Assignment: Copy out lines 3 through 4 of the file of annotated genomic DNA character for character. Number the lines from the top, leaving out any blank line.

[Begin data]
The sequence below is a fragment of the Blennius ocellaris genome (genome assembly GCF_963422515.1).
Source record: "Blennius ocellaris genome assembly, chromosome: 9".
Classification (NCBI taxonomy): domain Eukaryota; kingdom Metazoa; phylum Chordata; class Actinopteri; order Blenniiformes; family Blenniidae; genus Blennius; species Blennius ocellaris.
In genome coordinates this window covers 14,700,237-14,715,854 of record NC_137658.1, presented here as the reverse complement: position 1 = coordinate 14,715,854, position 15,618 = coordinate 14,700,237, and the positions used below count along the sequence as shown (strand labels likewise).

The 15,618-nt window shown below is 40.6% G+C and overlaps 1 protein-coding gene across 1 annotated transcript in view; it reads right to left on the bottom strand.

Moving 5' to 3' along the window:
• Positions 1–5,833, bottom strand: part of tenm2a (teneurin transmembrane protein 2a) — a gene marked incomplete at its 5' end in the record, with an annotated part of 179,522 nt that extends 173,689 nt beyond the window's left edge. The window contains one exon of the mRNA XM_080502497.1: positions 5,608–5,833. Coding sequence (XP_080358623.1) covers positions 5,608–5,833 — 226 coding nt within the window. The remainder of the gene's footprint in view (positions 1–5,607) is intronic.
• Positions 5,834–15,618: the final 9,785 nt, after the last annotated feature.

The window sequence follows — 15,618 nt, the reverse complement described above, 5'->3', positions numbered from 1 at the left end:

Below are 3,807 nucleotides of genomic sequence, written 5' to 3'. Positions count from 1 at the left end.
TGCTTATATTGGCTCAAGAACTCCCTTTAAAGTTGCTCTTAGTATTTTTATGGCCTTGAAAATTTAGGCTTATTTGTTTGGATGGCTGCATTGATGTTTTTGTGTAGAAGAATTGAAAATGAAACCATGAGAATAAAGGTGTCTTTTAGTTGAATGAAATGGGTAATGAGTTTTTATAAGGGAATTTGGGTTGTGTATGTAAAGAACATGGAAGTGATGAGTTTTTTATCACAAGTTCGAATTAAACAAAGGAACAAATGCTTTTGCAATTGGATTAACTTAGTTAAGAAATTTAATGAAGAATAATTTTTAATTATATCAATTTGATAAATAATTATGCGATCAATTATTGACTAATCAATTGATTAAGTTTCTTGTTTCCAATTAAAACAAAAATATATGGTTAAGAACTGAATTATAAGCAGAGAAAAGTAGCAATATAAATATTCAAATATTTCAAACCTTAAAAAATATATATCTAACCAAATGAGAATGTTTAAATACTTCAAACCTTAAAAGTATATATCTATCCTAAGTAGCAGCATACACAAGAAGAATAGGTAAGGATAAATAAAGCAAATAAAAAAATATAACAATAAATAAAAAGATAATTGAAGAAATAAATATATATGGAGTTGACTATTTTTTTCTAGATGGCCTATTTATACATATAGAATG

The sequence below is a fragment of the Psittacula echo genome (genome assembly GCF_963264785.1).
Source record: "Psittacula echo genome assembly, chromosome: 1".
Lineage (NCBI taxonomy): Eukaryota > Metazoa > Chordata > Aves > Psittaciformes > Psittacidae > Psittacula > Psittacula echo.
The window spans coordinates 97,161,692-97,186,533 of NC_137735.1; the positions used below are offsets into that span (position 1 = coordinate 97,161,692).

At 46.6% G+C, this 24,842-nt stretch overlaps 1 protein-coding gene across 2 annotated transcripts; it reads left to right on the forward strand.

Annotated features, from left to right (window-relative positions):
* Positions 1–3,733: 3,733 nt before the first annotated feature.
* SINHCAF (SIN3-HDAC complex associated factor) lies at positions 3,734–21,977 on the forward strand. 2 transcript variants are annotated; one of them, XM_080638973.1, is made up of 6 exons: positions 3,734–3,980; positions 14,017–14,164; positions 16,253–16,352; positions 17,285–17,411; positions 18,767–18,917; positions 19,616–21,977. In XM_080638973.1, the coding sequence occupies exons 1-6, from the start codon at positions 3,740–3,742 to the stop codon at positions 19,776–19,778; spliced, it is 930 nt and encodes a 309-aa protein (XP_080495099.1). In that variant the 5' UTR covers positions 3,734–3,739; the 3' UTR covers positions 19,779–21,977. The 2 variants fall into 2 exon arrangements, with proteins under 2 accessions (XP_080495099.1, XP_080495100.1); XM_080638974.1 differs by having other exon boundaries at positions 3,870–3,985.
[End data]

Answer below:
Classification (NCBI taxonomy): domain Eukaryota; kingdom Metazoa; phylum Chordata; class Actinopteri; order Blenniiformes; family Blenniidae; genus Blennius; species Blennius ocellaris.
In genome coordinates this window covers 14,700,237-14,715,854 of record NC_137658.1, presented here as the reverse complement: position 1 = coordinate 14,715,854, position 15,618 = coordinate 14,700,237, and the positions used below count along the sequence as shown (strand labels likewise).